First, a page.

CICLOPS: Cassini Imaging Central Laboratory for OPerationS
World Beneath the Haze

World Beneath the Haze
PIA 10466

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  Surface details on Titan are seen faintly through the murky haze of the moon's atmosphere.

Lit terrain seen here is on the leading hemisphere of Titan (5,150 kilometers, 3,200 miles across). North is up.

The image was taken with the Cassini spacecraft wide-angle camera on July 30, 2008 using a spectral filter sensitive to wavelengths of infrared light centered at 939 nanometers. The view was acquired at a distance of approximately 370,000 kilometers (230,000 miles) from Titan and at a Sun-Titan-spacecraft, or phase, angle of 87 degrees. Image scale is 22 kilometers (14 miles) per pixel.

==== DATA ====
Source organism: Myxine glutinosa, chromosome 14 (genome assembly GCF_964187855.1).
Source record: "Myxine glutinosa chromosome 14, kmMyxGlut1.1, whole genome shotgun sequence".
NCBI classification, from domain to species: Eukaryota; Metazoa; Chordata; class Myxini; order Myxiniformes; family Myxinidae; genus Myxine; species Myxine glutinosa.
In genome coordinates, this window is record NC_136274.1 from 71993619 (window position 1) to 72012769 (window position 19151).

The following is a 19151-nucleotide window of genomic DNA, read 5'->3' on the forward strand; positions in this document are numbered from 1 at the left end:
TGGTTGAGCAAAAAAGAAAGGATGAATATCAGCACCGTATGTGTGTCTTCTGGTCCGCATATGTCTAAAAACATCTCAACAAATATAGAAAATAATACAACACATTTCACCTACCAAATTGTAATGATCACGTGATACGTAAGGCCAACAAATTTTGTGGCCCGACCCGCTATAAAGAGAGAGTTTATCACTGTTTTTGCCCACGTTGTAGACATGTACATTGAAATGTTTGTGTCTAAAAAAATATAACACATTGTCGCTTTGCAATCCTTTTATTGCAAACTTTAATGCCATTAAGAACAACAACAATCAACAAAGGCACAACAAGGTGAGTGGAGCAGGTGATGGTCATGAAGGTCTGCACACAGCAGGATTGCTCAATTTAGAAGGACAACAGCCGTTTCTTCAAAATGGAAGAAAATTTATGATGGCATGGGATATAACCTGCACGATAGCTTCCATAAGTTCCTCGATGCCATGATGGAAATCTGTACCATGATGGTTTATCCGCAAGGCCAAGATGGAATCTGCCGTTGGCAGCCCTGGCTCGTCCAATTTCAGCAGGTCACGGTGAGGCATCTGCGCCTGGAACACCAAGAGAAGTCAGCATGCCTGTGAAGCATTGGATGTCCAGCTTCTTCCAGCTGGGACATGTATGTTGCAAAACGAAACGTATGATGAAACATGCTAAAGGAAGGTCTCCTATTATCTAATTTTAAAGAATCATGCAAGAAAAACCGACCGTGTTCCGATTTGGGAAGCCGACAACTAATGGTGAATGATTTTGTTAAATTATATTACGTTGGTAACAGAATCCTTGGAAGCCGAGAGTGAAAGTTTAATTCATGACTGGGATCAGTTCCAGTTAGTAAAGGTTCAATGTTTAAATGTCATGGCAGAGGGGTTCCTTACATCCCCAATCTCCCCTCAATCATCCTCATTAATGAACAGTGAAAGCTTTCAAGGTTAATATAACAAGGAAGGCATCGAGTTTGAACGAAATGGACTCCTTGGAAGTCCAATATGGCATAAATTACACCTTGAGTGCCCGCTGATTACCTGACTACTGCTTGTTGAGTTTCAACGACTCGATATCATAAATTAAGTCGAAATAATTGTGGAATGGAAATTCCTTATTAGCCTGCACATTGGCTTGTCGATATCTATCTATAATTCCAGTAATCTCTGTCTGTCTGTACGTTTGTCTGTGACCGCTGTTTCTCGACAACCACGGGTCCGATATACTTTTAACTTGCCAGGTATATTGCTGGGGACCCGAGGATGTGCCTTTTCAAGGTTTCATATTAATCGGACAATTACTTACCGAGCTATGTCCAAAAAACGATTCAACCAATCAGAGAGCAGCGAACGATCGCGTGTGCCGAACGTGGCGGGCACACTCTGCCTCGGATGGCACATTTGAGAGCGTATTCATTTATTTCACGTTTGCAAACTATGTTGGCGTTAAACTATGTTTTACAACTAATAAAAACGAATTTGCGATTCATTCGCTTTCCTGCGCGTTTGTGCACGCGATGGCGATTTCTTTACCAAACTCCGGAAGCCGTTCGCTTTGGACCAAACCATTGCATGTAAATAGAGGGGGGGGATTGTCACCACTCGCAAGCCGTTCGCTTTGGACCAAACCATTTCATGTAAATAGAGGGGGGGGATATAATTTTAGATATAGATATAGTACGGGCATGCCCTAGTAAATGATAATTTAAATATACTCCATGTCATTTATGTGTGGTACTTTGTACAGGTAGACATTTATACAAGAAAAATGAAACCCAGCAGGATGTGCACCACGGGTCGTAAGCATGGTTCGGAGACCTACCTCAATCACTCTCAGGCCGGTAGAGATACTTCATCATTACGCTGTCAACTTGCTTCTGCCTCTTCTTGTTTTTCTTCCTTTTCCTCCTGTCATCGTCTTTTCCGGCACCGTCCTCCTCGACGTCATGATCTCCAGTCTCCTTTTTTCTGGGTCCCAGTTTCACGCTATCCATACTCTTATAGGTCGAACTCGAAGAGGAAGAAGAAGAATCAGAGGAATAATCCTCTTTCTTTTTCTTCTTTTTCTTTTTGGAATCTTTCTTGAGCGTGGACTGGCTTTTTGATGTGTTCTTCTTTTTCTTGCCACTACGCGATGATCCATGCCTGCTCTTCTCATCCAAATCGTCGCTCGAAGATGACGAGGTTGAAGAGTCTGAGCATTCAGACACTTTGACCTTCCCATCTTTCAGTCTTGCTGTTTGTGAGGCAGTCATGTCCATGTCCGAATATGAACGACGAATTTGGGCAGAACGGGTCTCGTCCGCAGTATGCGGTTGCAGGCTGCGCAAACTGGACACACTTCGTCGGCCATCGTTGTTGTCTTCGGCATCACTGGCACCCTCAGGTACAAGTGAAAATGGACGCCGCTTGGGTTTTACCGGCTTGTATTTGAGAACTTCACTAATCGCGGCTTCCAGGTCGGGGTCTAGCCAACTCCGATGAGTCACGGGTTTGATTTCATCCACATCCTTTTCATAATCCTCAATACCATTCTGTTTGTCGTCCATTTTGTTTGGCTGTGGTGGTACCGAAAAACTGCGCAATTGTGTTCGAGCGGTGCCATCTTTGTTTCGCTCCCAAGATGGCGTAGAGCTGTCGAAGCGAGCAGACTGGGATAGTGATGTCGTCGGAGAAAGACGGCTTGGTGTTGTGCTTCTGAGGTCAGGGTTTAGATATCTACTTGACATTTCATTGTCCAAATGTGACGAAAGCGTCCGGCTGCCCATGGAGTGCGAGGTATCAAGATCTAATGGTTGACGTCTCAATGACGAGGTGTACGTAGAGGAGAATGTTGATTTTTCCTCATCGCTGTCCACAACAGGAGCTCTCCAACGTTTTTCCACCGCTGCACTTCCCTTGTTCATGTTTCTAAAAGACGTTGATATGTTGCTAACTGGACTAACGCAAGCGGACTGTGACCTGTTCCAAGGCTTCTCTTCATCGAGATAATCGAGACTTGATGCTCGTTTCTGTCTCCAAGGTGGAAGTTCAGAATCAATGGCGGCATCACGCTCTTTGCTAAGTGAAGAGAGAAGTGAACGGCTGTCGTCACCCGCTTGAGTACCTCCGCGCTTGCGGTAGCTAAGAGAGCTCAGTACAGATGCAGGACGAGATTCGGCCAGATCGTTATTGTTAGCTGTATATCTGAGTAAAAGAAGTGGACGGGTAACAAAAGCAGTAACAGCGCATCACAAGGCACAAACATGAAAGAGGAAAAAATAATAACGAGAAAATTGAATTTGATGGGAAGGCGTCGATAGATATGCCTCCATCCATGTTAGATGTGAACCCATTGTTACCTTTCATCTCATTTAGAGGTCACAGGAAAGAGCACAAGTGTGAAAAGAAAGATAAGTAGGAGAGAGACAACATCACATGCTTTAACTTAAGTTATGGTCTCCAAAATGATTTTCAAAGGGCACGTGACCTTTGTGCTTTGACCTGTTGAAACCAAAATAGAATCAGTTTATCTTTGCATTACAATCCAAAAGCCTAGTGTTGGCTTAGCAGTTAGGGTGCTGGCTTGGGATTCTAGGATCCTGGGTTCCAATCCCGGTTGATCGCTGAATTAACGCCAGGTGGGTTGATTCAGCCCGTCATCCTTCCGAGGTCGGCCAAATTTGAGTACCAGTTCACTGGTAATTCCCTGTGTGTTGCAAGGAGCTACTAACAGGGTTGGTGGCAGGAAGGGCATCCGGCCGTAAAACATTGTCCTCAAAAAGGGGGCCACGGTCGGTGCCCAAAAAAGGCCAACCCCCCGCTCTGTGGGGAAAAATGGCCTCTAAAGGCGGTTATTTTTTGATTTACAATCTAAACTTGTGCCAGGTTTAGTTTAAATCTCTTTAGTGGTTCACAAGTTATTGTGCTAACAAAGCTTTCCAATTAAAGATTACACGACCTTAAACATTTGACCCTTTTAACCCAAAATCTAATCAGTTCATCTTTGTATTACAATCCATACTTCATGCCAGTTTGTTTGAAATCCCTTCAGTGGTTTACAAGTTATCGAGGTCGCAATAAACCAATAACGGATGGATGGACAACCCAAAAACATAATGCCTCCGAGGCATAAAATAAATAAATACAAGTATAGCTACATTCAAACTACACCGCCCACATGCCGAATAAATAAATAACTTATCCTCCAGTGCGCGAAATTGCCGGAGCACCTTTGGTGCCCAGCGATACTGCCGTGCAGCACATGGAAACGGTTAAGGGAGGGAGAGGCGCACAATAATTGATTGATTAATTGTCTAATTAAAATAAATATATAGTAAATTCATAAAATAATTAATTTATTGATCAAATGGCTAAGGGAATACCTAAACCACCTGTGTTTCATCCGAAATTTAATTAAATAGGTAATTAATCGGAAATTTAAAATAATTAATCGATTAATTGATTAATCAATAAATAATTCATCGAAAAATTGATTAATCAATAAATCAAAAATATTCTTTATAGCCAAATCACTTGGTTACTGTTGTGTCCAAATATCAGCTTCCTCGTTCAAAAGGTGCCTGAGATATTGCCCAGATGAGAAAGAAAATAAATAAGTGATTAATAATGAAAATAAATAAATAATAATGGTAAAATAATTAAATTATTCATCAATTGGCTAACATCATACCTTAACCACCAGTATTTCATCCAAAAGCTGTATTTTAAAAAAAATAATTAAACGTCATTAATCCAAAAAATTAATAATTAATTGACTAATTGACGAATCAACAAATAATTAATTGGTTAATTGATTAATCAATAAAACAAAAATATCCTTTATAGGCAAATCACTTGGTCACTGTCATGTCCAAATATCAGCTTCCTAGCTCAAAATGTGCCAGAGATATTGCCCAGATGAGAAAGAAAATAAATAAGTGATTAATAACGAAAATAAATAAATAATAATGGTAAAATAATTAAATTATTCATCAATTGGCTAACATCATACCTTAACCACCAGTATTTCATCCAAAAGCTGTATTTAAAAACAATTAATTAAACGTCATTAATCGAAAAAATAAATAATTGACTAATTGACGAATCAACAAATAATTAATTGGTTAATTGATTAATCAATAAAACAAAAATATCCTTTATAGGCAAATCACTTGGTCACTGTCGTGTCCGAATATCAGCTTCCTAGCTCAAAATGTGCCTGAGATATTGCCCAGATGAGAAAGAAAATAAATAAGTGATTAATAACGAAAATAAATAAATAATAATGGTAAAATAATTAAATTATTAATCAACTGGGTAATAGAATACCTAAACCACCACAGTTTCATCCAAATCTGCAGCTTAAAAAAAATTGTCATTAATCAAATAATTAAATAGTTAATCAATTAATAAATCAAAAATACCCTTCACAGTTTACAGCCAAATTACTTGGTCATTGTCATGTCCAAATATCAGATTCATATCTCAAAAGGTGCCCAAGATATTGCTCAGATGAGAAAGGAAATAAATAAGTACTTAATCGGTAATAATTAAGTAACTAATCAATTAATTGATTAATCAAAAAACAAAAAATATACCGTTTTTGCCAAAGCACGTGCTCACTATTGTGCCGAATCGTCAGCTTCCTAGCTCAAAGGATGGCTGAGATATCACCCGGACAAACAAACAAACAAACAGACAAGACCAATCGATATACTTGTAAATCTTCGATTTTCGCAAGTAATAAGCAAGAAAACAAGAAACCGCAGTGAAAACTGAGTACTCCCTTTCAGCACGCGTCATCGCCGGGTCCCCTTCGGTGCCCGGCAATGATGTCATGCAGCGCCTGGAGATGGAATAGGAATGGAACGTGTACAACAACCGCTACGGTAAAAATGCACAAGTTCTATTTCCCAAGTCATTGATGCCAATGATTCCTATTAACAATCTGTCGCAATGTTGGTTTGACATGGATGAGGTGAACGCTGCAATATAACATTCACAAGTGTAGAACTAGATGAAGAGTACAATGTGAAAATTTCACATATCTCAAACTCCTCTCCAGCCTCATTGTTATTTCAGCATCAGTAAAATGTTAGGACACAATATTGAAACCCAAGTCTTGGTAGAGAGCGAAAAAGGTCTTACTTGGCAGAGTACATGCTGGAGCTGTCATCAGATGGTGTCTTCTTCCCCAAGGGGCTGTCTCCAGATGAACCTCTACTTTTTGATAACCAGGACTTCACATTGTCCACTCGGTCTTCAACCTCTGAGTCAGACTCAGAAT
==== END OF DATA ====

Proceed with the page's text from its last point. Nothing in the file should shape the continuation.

The Cassini Equinox Mission is a joint United States and European endeavor. The Jet Propulsion Laboratory, a division of the California Institute of Technology in Pasadena, manages the mission for NASA's Science Mission Directorate, Washington, D.C. The Cassini orbiter was designed, developed and assembled at JPL. The imaging team consists of scientists from the US, England, France, and Germany. The imaging operations center and team lead (Dr. C. Porco) are based at the Space Science Institute in Boulder, Colo.

For more information about the Cassini Equinox Mission visit, and

Credit: NASA/JPL/Space Science Institute
Released: September 10, 2008 (PIA 10466)
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